Mortgage rates jump again, causing headaches for homebuyers
Potential buyers walk past an ‘Open House’ sign posted in the front yard of a property for sale in Columbus, Ohio.
Ty Wright | Bloomberg | Getty Images
The average rate for the popular 30-year fixed-rate mortgage hit 3.7% on Tuesday morning, according to Mortgage News Daily. This is the highest since early April 2020 and now 83 basis points higher than the same period a year ago.
Rates are reacting to soaring bond yields, as financial markets react to the Federal Reserve’s faster and more aggressive tightening of monetary policy. Mortgage rates more or less track the yield of 10-year US Treasuries, but they are also affected by demand for mortgage-backed bonds. The Fed had bought these bonds aggressively during the pandemic to keep rates low, but is now pulling out of the MBS market faster than expected.
Mortgage rates “would be higher, but lenders are compressing their margins to compete in a rising rate environment. Some will be at 3.625%, but many are already at 3.75%,” said Matthew Graham, director of the operating Mortgage News Daily.
Lenders are losing large amounts of refinance activity, which had exploded just a year ago when rates were much lower. Home loan refinance applications are down 50% from a year ago, according to the Mortgage Bankers Association’s latest weekly survey.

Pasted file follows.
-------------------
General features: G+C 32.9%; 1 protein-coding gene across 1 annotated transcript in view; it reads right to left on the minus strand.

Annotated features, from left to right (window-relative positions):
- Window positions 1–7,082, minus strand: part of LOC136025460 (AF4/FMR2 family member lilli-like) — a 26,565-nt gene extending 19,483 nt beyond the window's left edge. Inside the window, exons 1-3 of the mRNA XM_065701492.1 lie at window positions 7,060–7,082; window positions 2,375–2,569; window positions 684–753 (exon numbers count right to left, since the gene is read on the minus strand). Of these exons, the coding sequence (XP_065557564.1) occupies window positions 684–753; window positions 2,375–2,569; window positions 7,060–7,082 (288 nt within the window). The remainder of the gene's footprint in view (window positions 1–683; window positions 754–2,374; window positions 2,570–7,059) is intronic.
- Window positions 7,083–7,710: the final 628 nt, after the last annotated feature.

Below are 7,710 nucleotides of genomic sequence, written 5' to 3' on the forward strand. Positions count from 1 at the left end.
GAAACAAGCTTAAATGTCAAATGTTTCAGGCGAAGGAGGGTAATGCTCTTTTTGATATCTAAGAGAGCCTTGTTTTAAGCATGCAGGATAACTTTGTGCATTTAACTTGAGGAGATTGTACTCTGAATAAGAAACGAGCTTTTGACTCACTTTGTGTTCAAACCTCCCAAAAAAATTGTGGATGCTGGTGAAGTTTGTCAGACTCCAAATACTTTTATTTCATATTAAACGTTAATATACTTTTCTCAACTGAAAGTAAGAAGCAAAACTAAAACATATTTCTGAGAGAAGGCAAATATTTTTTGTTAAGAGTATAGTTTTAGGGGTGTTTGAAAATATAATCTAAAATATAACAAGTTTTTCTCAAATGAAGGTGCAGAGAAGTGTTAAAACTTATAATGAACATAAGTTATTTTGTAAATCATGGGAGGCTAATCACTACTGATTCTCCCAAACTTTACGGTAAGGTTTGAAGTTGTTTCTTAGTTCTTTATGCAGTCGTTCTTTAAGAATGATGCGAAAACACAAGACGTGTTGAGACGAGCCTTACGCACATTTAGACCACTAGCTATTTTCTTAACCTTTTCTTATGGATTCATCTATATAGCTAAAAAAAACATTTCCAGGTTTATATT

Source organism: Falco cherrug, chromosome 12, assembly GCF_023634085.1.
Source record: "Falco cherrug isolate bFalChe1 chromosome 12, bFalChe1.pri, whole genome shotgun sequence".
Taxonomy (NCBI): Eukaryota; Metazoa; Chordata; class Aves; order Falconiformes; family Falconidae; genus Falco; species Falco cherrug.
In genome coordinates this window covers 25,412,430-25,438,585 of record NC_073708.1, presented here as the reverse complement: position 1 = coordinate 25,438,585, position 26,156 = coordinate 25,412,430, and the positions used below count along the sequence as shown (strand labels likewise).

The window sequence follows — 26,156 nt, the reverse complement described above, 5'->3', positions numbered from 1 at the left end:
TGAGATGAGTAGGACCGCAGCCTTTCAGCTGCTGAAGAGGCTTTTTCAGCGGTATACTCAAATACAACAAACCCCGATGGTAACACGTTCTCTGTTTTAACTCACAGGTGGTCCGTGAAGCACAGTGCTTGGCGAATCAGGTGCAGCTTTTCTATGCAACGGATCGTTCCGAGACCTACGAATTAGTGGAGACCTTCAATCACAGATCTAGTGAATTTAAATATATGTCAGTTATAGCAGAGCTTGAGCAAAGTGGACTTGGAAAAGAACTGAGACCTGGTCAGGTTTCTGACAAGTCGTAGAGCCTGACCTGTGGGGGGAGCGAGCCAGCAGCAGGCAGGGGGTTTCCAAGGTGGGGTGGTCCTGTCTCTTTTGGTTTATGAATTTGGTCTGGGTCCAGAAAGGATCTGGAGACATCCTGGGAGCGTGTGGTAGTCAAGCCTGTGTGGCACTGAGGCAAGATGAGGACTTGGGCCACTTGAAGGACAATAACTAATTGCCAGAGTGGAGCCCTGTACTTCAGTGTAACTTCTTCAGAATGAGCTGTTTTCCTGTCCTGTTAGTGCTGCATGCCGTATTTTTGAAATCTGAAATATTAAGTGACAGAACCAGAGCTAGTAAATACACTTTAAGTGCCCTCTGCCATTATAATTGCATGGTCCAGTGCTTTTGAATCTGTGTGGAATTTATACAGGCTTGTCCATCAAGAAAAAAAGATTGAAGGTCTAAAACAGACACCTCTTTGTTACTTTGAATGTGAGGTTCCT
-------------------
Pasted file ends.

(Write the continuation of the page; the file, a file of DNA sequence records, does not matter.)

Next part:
“While rapidly rising rates are motivating some of the holdouts, particularly those seeking cash refinances, rates are now becoming a bigger deterrent,” Graham said. “In other words, refi’s share of the origination market is expected to take a substantial hit in upcoming updates.”
Mortgage rates hit more than a dozen record lows in 2020, driving an even bigger spike in already strong demand from homebuyers. With the added buying power offered by low rates, buyers have driven up prices on the low supply of homes for sale, and those prices are still up double digits from a year ago.
Both new and existing home prices are at record highs, and there is still not enough supply to cool the market.
Rising rates are not what potential buyers want to see on the eve of a usually busy spring housing market. Buyers of new builds are also concerned as lead times from contract to closing are now long due to supply chain and labor issues. These buyers cannot lock in rates until they have a firm closing date.
Buyers of an existing home at the median price (about $350,000) are now looking at monthly payments about $125 more than they would have been just a few months ago. This may exclude some from the market, especially low-end first-time buyers.